Chinese scientists make headway in leprosy prevention
Beijing: Chinese scientists have claimed to have identified 10 susceptibility genes for leprosy to date, a finding that will help identify high-risk individuals and aid in the prevention of the infectious disease.
Over 200,000 new cases are reported worldwide annually, with China being home to about one-tenth of the world`s infected population, Xinhua reported.
A research team from the Shandong Provincial Institute of Dermatology and Venereology in east China recently discovered a new susceptibility gene for leprosy based on a long-term study of over 20,000 cases, said Zhang Furen, leader of the research team Sunday.
Nine other susceptibility genes were found by Zhang`s team and two other research teams in 2009 and 2011, respectively.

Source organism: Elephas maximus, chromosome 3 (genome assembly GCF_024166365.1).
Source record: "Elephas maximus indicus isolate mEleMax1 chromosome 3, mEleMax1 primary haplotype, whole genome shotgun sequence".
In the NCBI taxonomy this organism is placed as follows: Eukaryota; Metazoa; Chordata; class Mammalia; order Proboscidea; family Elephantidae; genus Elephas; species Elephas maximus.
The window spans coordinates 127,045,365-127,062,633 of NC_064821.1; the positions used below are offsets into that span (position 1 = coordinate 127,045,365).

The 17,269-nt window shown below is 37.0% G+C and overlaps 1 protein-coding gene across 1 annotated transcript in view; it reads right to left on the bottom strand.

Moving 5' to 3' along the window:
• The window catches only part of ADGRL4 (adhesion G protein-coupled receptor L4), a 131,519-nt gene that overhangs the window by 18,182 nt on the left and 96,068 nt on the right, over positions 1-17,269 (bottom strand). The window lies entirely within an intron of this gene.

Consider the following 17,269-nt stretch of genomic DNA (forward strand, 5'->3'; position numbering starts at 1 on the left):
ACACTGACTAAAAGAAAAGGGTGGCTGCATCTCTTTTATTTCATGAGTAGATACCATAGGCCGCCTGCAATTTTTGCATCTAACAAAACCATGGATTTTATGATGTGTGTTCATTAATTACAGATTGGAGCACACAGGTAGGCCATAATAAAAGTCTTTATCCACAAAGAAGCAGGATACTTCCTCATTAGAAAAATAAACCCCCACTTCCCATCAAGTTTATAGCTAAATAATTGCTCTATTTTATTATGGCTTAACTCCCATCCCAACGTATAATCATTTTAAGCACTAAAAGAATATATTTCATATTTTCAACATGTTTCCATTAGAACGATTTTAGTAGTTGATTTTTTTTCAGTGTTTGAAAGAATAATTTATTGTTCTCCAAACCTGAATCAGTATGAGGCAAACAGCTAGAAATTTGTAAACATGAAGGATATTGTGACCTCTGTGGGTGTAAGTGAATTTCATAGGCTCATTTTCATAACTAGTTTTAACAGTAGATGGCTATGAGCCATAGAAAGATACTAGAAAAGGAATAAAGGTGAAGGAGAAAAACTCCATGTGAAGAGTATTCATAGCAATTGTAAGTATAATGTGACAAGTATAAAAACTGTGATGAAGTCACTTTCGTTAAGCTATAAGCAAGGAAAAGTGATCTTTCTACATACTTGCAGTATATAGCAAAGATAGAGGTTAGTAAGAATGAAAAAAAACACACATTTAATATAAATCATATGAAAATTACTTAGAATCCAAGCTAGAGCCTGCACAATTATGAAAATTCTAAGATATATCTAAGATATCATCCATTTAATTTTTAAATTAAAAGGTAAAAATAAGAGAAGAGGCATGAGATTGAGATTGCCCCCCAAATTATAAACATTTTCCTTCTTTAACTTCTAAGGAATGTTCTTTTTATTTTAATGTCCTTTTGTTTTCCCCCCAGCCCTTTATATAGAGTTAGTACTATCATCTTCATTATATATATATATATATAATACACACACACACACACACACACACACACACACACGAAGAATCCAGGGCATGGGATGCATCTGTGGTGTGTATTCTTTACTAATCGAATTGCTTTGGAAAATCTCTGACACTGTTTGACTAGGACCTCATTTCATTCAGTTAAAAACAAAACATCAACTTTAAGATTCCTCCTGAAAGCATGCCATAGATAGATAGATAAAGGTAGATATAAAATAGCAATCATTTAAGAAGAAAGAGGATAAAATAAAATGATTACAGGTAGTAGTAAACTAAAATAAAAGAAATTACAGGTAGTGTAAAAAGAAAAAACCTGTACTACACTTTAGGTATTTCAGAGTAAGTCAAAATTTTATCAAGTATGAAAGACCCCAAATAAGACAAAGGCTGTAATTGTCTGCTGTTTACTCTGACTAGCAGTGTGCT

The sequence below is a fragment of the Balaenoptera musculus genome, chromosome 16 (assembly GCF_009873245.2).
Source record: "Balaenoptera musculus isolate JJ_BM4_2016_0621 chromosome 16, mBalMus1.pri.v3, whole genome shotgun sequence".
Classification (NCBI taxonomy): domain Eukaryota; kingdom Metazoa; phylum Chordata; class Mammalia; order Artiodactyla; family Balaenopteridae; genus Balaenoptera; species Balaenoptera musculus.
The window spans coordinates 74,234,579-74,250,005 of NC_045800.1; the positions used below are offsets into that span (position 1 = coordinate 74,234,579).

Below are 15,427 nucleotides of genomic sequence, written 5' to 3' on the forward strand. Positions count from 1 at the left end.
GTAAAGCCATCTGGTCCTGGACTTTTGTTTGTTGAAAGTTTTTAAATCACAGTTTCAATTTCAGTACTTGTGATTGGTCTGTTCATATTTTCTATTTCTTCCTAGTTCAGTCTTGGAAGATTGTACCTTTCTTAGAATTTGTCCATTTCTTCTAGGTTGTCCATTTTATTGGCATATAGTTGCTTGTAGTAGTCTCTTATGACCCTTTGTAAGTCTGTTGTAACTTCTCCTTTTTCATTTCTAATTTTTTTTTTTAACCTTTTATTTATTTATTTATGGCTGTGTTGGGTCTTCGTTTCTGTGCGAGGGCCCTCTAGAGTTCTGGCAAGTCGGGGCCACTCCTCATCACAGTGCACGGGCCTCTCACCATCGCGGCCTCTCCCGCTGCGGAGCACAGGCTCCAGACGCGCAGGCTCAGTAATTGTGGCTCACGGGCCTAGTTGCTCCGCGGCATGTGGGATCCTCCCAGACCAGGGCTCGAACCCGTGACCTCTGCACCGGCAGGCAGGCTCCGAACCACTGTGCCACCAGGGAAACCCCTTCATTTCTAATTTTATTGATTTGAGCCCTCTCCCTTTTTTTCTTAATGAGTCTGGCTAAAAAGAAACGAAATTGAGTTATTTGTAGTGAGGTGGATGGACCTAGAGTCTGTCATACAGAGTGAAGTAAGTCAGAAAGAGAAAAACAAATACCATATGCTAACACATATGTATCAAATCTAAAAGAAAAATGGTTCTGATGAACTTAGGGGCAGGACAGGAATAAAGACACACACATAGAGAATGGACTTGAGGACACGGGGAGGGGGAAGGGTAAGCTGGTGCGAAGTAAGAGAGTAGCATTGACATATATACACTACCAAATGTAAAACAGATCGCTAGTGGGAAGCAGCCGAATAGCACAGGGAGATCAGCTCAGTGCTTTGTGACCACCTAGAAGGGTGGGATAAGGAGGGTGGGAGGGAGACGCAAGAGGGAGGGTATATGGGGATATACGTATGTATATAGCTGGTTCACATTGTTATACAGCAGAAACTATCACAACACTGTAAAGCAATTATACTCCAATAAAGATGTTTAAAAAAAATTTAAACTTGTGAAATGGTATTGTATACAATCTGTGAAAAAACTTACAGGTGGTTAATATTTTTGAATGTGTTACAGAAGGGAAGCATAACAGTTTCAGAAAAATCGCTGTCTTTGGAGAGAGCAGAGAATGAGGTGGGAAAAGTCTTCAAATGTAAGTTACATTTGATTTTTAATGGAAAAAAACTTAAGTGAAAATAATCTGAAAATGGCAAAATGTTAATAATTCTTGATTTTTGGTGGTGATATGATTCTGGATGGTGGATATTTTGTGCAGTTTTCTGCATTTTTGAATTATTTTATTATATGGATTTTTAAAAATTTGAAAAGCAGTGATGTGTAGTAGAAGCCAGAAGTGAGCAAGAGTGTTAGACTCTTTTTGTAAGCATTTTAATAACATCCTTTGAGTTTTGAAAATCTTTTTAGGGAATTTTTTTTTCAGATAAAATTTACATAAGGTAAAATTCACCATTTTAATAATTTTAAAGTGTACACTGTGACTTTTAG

Leprosy, an infectious disease that has afflicted mankind for over 4,000 years, is primarily characterised by skin lesions and progressive physical disability and can cause permanent nerve damage.
"Our research showed that nearly a quarter of the leprosy patients we surveyed have a family history of leprosy," said Zhang.
Zhang and his team during their research discovered several cases in which people who had close contact with leprosy patients were not infected, leading them to conclude that both physical contact and genetic predisposition play a role in infection, said Zhang.
Zhang said it is more effective to prescribe drug therapy for high-risk individuals, found to have the susceptibility genes, than simply give drugs to all individuals coming into contact with leprosy patients.
"The ten susceptibility genes we have found are relevant to the body`s innate immunity," said Zhang. "Due to a deficiency of the innate immune system, people who carry the susceptibility genes are likely to suffer from the disease."
More susceptibility genes are expected to be found in future, Zhang added.